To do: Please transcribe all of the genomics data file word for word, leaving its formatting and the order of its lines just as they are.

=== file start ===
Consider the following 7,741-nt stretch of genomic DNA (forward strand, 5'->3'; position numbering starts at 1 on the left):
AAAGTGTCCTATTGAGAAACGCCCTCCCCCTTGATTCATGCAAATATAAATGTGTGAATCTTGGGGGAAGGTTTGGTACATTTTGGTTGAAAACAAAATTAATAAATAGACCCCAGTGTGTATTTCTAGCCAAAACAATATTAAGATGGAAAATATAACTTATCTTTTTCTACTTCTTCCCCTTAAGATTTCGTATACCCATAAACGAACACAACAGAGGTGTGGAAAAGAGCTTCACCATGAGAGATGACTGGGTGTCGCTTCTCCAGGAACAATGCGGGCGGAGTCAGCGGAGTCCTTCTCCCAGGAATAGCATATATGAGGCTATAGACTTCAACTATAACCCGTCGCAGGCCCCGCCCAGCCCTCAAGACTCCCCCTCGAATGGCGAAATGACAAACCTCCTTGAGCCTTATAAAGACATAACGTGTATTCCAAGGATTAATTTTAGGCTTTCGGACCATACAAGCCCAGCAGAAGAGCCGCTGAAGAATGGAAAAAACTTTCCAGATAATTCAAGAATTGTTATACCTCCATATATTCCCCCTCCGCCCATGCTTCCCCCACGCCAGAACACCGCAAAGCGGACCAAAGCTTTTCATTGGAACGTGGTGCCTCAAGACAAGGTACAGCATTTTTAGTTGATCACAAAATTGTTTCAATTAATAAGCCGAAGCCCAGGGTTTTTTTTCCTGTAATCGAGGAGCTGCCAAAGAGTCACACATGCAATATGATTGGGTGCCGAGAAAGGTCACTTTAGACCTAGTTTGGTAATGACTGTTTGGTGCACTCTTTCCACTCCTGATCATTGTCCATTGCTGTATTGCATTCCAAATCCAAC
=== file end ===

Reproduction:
Consider the following 7,741-nt stretch of genomic DNA (forward strand, 5'->3'; position numbering starts at 1 on the left):
AAAGTGTCCTATTGAGAAACGCCCTCCCCCTTGATTCATGCAAATATAAATGTGTGAATCTTGGGGGAAGGTTTGGTACATTTTGGTTGAAAACAAAATTAATAAATAGACCCCAGTGTGTATTTCTAGCCAAAACAATATTAAGATGGAAAATATAACTTATCTTTTTCTACTTCTTCCCCTTAAGATTTCGTATACCCATAAACGAACACAACAGAGGTGTGGAAAAGAGCTTCACCATGAGAGATGACTGGGTGTCGCTTCTCCAGGAACAATGCGGGCGGAGTCAGCGGAGTCCTTCTCCCAGGAATAGCATATATGAGGCTATAGACTTCAACTATAACCCGTCGCAGGCCCCGCCCAGCCCTCAAGACTCCCCCTCGAATGGCGAAATGACAAACCTCCTTGAGCCTTATAAAGACATAACGTGTATTCCAAGGATTAATTTTAGGCTTTCGGACCATACAAGCCCAGCAGAAGAGCCGCTGAAGAATGGAAAAAACTTTCCAGATAATTCAAGAATTGTTATACCTCCATATATTCCCCCTCCGCCCATGCTTCCCCCACGCCAGAACACCGCAAAGCGGACCAAAGCTTTTCATTGGAACGTGGTGCCTCAAGACAAGGTACAGCATTTTTAGTTGATCACAAAATTGTTTCAATTAATAAGCCGAAGCCCAGGGTTTTTTTTCCTGTAATCGAGGAGCTGCCAAAGAGTCACACATGCAATATGATTGGGTGCCGAGAAAGGTCACTTTAGACCTAGTTTGGTAATGACTGTTTGGTGCACTCTTTCCACTCCTGATCATTGTCCATTGCTGTATTGCATTCCAAATCCAAC